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INVITED REVIEW
Year : 2010  |  Volume : 1  |  Issue : 1  |  Page : 7-16

Recent Methods and Techniques in Diagnostic Histopathology: The Impact on Tropical Pathology Practice


Department of Pathology, University College Hospital, Ibadan, NIGERIA

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Source of Support: None, Conflict of Interest: None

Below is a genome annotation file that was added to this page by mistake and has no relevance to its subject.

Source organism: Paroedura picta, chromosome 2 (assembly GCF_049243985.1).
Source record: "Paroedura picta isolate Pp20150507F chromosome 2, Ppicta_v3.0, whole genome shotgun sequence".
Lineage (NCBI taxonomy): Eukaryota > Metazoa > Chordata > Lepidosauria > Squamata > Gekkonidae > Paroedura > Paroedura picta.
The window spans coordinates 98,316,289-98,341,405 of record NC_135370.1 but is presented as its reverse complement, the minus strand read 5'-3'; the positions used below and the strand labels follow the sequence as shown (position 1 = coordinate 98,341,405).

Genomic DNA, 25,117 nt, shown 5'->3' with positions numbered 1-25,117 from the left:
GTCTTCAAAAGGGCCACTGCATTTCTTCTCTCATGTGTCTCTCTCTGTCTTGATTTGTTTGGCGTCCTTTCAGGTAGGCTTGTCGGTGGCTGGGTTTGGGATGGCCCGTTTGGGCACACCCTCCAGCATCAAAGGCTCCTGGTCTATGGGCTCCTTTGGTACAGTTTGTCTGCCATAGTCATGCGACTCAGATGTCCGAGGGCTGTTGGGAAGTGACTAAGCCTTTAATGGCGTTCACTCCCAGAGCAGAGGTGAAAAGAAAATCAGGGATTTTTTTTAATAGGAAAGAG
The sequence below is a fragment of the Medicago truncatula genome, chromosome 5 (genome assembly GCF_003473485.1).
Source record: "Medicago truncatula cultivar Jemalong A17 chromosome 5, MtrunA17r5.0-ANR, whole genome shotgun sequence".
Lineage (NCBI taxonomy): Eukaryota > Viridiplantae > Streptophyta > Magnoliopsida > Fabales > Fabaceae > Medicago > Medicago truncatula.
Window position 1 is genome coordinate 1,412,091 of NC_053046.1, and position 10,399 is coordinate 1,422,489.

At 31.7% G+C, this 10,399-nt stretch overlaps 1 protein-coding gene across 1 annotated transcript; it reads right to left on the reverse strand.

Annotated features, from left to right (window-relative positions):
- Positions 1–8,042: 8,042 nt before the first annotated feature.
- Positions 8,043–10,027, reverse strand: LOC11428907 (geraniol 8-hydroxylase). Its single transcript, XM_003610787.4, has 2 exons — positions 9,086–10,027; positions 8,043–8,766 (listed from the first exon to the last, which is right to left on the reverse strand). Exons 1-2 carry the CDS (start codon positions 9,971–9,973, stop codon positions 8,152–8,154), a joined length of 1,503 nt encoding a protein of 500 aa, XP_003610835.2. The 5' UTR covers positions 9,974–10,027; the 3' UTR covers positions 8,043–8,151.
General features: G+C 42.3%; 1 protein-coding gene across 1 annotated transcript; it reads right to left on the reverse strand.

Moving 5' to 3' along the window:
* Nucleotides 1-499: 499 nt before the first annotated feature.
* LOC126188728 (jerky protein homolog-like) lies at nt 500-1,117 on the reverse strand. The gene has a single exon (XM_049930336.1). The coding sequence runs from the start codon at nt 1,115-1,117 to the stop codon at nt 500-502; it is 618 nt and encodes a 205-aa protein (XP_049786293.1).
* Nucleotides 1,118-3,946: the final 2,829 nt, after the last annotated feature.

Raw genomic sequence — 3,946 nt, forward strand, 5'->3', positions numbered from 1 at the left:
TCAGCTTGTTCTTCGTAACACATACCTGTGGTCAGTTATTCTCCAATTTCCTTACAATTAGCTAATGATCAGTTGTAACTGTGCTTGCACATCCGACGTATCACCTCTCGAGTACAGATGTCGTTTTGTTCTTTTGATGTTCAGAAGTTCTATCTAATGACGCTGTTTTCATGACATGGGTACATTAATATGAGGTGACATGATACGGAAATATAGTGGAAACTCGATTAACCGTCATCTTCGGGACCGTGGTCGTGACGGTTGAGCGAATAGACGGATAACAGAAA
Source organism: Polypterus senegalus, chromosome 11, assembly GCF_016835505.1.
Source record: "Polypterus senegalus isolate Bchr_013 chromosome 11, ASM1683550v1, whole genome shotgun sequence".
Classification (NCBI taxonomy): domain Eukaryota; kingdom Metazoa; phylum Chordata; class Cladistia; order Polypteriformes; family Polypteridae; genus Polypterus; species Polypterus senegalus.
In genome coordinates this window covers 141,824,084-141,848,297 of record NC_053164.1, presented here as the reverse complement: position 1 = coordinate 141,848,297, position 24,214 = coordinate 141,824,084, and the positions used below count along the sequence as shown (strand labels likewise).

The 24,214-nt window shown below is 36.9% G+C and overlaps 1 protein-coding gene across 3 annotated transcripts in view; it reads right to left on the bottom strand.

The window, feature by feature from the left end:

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Background : The practice of diagnostic histopathology in the Tropics is beset by numerous challenges, including a dearth of anatomical pathologists, and inability to retain both locally and foreign-trained pathologists. Several inhabitants of the region have no access to any form of healthcare, let alone pathology services. This review article examines trends in the practice of histopathology in a developing country in the Tropics. Materials and methods: A critical review of the MEDLINE and other online and published resources was undertaken. Results: The role of various diagnostic tools in autopsy and surgical pathology are outlined and the current availability of these modalities is discussed. The haematoxylineosin method remains the basic minimum for histological diagnosis, assisting in the choice of more specific techniques. Histochemical staining methods have a critical role to play in several diagnostic scenarios, particularly in the resource-limited setting of third world economies. There is a trend of increasing availability of hands-on immunohistochemical staining in several indigenous histopathology laboratories. However, more sophisticated capital intensive methods such as electron microscopy, flow cytometry, and molecular genetics procedures are still largely research methodologies, even in the most developed countries, and remain outside the scope of routine diagnostic practice in the tropical setting for a long while yet. Conclusions: It is hoped that newly discovered surrogate immunohistochemical markers for specific genes will in the near future be added to the arsenal of the routine histopathology laboratory of developing countries such as Nigeria.


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